While we don’t yet know the precise identity of the explosives in the suspect’s Paris Street apartment building in Aurora, I hypothesize that he took shipments at work of the more eyebrow-raising chemicals. As CU laboratory staff are likely questioned about the suspect’s year in the PhD program, I wonder if anyone might have accidentally opened one of his packages and asked who ordered the [flammable and/or explosive compound].
On a personal note, my heart goes out to the victims of the shootings, their families and other loved ones. I also have immense respect for all of the first-responders and medical staff who have been tending to the victims. I spent ten years of my career at the CU Health Sciences Center in its old location in Denver and have several friends and colleagues in basic science and clinical departments at the Aurora campus. My heart aches for all.
Update 5:12 pm EDT: I just saw a tweet from Matthew Keys, Reuters Deputy Social Media Manager, quoting Chief Oates as saying there was, “[n]o evidence that shooting suspect had access to “dangerous materials” at Colorado medical school.”
The University of Colorado said Sunday it was investigating whether mass shooting suspect James Holmes used his position as a graduate student to order materials for the potentially deadly booby traps that police said they found in his apartment.
Holmes, 24, got deliveries over four months to his home and school, authorities have said.
The university is looking into what was received at the school to assist police, said spokeswoman Jacque Montgomery.
Update 9:00 pm EDT, 23 Jul – Officials from the University of Colorado Denver | Anschutz Medical Campus held a press conference earlier today to discuss issues of campus security and some questions about the former student. This is the official summary from the University press office. I’m surprised that no one from the national media asked why the campus is called “Denver” when it is fully in Aurora and in another county.
Tomorrow’s frontpage of The Washington Post will run an article by Brian Vastag (Twitter, WaPo bio) on the employment challenges facing science PhDs. The difficulties are no secret to our readers – whether you are a freshly-minted PhD or a 50-something subjected to downsizing – but I believe that this is the highest profile treatment of the subject in the US print media.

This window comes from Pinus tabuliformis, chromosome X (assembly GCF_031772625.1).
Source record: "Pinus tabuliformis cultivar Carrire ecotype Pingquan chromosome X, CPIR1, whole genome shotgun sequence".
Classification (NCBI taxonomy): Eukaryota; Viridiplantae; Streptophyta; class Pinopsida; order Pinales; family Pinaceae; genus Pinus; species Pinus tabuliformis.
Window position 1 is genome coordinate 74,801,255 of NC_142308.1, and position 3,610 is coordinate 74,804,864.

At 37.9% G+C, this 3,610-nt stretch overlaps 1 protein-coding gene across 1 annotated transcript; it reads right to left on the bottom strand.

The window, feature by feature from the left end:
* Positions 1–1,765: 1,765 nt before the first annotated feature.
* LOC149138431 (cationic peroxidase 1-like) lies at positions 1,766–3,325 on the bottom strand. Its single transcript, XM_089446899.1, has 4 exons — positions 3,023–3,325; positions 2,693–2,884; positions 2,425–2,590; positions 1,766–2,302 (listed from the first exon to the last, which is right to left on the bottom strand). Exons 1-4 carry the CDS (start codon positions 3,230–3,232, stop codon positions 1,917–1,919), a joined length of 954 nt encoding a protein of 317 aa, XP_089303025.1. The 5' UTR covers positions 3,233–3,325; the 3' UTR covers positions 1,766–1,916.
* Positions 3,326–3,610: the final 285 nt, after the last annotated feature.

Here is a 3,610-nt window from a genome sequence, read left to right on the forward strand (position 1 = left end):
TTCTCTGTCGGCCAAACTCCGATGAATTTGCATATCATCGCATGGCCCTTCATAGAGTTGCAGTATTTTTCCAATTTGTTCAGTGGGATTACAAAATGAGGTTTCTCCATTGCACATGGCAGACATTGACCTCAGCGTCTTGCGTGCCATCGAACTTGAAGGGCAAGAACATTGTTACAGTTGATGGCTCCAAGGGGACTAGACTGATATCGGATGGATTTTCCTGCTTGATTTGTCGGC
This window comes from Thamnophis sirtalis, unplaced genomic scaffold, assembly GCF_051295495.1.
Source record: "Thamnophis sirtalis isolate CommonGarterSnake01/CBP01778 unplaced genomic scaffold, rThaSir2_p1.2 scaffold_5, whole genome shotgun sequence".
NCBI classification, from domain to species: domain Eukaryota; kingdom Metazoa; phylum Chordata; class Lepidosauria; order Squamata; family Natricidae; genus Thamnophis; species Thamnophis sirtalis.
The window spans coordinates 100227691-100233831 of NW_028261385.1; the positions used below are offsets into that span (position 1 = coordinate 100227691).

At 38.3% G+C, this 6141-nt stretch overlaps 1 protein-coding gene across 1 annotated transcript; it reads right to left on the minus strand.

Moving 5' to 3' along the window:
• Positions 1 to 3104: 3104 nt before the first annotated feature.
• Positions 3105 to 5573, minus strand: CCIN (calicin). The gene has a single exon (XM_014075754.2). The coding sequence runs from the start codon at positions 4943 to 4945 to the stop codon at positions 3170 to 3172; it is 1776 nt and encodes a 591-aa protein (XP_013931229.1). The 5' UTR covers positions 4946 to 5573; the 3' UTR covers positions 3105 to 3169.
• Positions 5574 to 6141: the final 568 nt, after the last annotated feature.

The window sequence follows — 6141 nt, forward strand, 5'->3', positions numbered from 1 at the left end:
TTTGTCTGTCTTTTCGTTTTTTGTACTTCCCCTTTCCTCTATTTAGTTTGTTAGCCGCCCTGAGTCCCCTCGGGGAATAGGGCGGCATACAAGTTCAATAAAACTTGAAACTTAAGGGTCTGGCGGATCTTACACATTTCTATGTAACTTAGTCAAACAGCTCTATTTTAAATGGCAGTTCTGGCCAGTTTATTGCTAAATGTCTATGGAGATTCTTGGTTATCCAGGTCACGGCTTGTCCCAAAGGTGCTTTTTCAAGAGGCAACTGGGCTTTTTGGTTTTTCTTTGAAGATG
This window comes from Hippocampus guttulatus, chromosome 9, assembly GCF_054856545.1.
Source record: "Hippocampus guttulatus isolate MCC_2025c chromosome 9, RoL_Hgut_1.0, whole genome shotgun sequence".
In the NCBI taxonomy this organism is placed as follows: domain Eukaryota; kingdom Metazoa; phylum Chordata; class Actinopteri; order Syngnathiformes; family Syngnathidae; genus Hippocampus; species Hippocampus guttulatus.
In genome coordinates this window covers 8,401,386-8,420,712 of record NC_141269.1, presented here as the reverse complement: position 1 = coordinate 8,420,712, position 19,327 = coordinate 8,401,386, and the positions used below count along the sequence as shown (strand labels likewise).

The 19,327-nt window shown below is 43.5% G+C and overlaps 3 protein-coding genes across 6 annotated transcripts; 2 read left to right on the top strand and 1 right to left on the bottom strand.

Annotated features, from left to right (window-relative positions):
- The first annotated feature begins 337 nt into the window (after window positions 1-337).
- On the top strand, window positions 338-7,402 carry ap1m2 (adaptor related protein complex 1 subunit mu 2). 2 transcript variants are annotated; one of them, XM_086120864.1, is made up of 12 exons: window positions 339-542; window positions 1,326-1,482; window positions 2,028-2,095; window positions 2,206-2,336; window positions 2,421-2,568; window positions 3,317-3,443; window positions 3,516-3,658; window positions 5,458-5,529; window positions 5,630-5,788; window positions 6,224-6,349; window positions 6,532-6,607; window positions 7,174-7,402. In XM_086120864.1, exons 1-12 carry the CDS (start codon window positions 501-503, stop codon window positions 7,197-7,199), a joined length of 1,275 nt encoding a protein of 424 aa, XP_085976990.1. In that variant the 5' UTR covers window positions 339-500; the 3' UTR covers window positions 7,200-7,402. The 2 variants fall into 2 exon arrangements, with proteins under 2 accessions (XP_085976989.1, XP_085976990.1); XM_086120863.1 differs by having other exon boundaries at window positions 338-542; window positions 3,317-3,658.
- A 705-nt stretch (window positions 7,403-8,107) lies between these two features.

The article even cites the closure of the Roche campus in Nutley that we discussed two weeks ago and, below, employment numbers from the annual ACS survey.
“Scads and scads and scads of people” have been cut free, [former Sanofi-Aventis scientist Kim] Haas said. “Very good chemists with PhDs from Stanford can’t find jobs.”
Largely because of drug industry cuts, the unemployment rate among chemists now stands at its highest mark in 40 years, at 4.6 percent, according to the American Chemical Society, which has 164,000 members. For young chemists, the picture is much worse. Just 38 percent of new PhD chemists were employed in 2011, according to a recent ACS survey.
Although the overall unemployment rate of chemists and other scientists is much lower than the national average, those figures mask an open secret: Many scientists work outside their chosen field.
What amazes me are the number of comments already. I already followed Vastag on Twitter and when he tweeted about the article at 4:44 this afternoon, it had 22 comments. Right now, at 9:50 on Saturday night, the article has accumulated 504 comments. Some of these are nonsensical or non-sequiturs but the bulk are robust and on-topic. I can imagine that the sober assessment of PhD training vs. job market demands will be discussed far and wide on Sunday and in the coming week.
One thing missing from the article was a discussion of the so-called alternative career paths where one uses PhD training but not in an academic or industrial setting. Even a typical non-lab career of science writing is becoming extremely competitive, both for salaried positions and freelancers.
I hesitate to say this without complete data but we may indeed be reaching a point where more PhDs are being produced than can be absorbed by both academia/industry and non-laboratory positions.
Vastag, Brian. U.S. pushes for more scientists but the jobs aren’t there. The Washington Post. 8 July 2012.